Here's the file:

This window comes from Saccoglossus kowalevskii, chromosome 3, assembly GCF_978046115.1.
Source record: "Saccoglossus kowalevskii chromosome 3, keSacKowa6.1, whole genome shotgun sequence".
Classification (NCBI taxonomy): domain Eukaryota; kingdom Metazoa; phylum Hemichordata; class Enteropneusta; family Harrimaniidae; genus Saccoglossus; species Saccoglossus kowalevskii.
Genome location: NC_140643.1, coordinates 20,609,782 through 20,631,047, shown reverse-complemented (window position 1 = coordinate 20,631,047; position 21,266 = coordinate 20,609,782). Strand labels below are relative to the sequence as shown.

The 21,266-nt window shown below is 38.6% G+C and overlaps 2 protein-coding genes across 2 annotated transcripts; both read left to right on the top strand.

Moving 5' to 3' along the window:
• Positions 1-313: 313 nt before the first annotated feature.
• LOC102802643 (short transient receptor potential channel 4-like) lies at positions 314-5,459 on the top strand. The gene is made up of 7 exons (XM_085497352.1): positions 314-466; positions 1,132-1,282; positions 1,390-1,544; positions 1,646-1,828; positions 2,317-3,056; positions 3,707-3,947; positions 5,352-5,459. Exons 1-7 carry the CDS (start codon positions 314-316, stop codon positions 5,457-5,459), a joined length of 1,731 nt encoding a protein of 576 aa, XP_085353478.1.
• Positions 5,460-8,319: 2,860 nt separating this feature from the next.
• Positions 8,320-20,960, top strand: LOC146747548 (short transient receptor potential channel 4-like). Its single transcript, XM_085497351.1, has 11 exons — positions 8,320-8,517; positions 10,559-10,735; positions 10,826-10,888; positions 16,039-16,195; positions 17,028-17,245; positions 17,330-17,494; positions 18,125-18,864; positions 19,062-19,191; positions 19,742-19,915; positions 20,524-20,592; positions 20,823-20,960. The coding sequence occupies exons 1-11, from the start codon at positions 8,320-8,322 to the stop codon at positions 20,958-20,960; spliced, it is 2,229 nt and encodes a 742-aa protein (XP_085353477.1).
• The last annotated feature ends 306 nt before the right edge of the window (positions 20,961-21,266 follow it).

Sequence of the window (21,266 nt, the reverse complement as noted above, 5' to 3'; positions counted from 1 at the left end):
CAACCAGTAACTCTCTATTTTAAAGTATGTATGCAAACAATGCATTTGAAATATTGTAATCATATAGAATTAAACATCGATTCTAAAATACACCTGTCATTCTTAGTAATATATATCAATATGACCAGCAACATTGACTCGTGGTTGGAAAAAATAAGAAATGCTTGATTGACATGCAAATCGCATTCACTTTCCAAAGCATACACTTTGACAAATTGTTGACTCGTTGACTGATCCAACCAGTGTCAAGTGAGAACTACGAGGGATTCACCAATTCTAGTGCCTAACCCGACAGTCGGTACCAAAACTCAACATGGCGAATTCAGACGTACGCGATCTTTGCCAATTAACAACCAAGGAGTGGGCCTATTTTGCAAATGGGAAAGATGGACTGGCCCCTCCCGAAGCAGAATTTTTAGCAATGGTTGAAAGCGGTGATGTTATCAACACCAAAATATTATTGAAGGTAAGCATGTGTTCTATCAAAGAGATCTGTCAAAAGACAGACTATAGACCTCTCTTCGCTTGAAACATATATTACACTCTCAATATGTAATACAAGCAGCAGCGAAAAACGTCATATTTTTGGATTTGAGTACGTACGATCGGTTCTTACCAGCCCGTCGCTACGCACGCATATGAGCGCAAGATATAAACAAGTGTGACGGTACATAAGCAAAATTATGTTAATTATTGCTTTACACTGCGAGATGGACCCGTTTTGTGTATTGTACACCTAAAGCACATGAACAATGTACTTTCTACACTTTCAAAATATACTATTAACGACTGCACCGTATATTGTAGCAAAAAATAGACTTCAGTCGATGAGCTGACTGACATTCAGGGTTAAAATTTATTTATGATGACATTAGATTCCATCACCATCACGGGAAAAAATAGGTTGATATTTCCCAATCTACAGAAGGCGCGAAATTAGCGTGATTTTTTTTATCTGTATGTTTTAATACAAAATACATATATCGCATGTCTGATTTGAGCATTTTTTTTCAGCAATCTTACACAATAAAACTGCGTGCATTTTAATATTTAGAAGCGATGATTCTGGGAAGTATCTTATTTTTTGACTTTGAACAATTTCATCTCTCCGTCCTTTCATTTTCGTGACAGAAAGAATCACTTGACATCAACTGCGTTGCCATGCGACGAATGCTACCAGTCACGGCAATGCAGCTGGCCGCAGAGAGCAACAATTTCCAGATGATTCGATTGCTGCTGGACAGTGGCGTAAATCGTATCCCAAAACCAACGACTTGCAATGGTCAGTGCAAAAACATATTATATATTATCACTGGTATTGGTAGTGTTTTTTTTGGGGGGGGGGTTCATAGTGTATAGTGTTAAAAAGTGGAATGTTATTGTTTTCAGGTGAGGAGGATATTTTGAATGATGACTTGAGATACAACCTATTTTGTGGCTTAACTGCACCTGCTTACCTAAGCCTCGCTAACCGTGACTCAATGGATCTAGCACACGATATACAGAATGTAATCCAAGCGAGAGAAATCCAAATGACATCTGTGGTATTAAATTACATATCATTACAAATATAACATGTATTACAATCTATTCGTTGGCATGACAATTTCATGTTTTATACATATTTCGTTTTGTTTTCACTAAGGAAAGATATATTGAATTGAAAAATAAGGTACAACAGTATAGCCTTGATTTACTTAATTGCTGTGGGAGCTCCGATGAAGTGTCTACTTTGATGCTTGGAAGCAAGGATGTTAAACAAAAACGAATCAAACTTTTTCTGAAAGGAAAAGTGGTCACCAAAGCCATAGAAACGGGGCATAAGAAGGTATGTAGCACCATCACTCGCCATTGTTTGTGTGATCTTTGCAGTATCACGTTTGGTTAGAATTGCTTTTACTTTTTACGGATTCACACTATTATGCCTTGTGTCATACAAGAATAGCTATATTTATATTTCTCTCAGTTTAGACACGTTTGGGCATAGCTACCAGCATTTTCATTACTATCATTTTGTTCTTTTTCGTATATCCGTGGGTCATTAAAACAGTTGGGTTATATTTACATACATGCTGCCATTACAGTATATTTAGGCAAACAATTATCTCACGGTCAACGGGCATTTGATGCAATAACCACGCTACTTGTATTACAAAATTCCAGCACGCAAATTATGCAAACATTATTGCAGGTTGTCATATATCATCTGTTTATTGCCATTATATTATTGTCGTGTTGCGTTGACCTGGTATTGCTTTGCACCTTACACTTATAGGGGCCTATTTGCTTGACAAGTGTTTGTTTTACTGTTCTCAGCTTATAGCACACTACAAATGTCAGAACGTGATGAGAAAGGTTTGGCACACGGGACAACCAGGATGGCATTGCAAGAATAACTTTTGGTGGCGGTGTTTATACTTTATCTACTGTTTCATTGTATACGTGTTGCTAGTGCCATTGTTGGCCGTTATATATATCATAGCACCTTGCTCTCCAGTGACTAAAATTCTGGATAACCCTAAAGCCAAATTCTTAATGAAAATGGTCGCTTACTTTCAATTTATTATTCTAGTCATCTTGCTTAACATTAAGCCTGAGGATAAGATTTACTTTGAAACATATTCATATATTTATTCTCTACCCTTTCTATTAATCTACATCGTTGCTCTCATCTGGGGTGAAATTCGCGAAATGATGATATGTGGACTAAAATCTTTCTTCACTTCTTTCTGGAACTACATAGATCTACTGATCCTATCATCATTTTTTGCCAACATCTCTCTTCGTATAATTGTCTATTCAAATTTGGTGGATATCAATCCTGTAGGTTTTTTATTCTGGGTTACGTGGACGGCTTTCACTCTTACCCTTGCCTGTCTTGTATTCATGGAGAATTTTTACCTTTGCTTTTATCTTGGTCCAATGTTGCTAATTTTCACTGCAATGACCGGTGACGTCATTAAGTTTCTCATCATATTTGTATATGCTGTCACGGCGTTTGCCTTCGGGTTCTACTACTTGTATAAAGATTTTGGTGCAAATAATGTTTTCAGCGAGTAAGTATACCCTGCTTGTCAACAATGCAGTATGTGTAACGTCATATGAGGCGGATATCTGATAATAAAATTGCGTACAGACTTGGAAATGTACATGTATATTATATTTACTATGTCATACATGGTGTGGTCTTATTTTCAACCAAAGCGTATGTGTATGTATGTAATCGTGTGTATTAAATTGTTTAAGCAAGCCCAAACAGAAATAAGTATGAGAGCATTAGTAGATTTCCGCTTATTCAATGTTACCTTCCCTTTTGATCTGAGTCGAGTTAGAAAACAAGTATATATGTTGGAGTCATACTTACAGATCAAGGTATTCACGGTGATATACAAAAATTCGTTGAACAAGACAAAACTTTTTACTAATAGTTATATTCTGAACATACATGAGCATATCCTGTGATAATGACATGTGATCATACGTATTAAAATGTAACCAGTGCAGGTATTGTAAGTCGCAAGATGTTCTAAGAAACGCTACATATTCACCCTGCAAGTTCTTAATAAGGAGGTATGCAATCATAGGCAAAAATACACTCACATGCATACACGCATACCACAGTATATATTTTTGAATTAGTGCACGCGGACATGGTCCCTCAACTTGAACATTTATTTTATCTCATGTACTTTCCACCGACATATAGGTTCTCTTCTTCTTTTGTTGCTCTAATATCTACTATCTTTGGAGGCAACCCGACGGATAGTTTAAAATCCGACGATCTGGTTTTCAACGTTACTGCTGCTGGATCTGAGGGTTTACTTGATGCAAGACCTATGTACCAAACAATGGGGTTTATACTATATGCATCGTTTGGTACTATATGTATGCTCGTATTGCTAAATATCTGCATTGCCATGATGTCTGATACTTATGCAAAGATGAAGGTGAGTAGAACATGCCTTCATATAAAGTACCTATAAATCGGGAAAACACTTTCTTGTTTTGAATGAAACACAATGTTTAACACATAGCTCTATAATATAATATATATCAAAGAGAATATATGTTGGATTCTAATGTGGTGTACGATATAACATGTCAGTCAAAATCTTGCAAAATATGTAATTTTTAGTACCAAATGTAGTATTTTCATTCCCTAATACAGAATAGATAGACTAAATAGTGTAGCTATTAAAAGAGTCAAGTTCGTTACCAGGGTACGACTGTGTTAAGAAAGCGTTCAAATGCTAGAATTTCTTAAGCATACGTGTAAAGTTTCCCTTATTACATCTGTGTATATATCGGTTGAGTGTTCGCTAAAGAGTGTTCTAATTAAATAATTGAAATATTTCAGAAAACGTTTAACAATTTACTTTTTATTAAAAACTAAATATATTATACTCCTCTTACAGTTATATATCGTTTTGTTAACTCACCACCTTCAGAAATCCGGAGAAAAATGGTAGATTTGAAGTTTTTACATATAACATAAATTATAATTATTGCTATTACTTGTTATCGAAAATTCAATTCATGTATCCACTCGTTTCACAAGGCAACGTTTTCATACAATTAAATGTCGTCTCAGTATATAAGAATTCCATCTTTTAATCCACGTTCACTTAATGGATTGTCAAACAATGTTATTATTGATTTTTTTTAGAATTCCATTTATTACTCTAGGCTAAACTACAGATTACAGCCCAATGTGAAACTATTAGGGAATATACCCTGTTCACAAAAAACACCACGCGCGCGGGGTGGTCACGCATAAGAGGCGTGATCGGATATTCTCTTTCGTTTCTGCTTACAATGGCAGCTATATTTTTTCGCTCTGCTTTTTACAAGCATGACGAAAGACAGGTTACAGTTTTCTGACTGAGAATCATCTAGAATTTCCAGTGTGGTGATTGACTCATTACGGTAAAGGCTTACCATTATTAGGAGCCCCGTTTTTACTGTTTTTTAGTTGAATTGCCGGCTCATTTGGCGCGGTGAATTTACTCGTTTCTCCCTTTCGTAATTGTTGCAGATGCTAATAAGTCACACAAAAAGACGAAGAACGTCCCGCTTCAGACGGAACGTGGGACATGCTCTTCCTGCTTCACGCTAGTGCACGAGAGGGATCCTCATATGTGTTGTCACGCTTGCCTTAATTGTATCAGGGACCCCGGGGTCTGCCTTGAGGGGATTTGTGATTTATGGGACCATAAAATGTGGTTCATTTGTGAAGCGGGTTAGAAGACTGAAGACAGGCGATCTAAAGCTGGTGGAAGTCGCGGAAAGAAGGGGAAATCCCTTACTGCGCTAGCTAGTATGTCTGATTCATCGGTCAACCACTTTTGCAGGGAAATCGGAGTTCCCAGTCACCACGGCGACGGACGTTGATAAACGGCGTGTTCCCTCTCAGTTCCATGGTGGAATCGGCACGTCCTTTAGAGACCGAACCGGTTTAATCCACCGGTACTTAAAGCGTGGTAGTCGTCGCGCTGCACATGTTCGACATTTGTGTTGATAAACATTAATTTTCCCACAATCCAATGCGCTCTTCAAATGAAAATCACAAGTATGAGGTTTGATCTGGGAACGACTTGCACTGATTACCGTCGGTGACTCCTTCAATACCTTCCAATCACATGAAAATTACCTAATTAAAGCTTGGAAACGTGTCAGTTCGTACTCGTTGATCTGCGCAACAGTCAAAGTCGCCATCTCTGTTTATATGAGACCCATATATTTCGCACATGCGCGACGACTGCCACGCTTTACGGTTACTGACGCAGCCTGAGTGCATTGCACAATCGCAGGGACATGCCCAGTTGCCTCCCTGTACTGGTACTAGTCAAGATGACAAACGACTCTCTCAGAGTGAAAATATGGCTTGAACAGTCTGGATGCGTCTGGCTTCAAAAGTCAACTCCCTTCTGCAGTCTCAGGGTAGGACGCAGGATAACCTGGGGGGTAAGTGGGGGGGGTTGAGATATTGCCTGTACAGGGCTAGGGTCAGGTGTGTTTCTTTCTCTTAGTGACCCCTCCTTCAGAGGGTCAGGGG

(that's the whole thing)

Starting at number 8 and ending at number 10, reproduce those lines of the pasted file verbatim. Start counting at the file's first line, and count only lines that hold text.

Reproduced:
• LOC102802643 (short transient receptor potential channel 4-like) lies at positions 314-5,459 on the top strand. The gene is made up of 7 exons (XM_085497352.1): positions 314-466; positions 1,132-1,282; positions 1,390-1,544; positions 1,646-1,828; positions 2,317-3,056; positions 3,707-3,947; positions 5,352-5,459. Exons 1-7 carry the CDS (start codon positions 314-316, stop codon positions 5,457-5,459), a joined length of 1,731 nt encoding a protein of 576 aa, XP_085353478.1.
• Positions 5,460-8,319: 2,860 nt separating this feature from the next.
• Positions 8,320-20,960, top strand: LOC146747548 (short transient receptor potential channel 4-like). Its single transcript, XM_085497351.1, has 11 exons — positions 8,320-8,517; positions 10,559-10,735; positions 10,826-10,888; positions 16,039-16,195; positions 17,028-17,245; positions 17,330-17,494; positions 18,125-18,864; positions 19,062-19,191; positions 19,742-19,915; positions 20,524-20,592; positions 20,823-20,960. The coding sequence occupies exons 1-11, from the start codon at positions 8,320-8,322 to the stop codon at positions 20,958-20,960; spliced, it is 2,229 nt and encodes a 742-aa protein (XP_085353477.1).